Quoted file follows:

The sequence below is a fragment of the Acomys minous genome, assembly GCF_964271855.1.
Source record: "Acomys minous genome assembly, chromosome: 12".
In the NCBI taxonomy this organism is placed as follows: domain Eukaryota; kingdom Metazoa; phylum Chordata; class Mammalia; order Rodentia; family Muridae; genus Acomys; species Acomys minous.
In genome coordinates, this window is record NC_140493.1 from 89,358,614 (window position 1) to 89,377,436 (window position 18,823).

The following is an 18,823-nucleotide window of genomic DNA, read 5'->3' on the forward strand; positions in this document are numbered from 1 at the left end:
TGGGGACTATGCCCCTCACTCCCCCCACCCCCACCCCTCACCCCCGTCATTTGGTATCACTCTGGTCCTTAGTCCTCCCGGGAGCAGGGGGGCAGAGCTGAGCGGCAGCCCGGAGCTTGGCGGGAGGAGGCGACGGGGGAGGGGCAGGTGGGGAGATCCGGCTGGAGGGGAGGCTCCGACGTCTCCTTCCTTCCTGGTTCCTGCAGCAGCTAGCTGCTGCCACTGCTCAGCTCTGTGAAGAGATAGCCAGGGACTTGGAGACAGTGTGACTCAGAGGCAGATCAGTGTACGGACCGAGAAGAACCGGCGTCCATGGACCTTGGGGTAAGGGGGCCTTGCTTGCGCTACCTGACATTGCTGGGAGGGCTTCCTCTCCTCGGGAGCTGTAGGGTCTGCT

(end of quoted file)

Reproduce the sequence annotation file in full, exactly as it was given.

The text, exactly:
The sequence below is a fragment of the Acomys minous genome, assembly GCF_964271855.1.
Source record: "Acomys minous genome assembly, chromosome: 12".
In the NCBI taxonomy this organism is placed as follows: domain Eukaryota; kingdom Metazoa; phylum Chordata; class Mammalia; order Rodentia; family Muridae; genus Acomys; species Acomys minous.
In genome coordinates, this window is record NC_140493.1 from 89,358,614 (window position 1) to 89,377,436 (window position 18,823).

The following is an 18,823-nucleotide window of genomic DNA, read 5'->3' on the forward strand; positions in this document are numbered from 1 at the left end:
TGGGGACTATGCCCCTCACTCCCCCCACCCCCACCCCTCACCCCCGTCATTTGGTATCACTCTGGTCCTTAGTCCTCCCGGGAGCAGGGGGGCAGAGCTGAGCGGCAGCCCGGAGCTTGGCGGGAGGAGGCGACGGGGGAGGGGCAGGTGGGGAGATCCGGCTGGAGGGGAGGCTCCGACGTCTCCTTCCTTCCTGGTTCCTGCAGCAGCTAGCTGCTGCCACTGCTCAGCTCTGTGAAGAGATAGCCAGGGACTTGGAGACAGTGTGACTCAGAGGCAGATCAGTGTACGGACCGAGAAGAACCGGCGTCCATGGACCTTGGGGTAAGGGGGCCTTGCTTGCGCTACCTGACATTGCTGGGAGGGCTTCCTCTCCTCGGGAGCTGTAGGGTCTGCT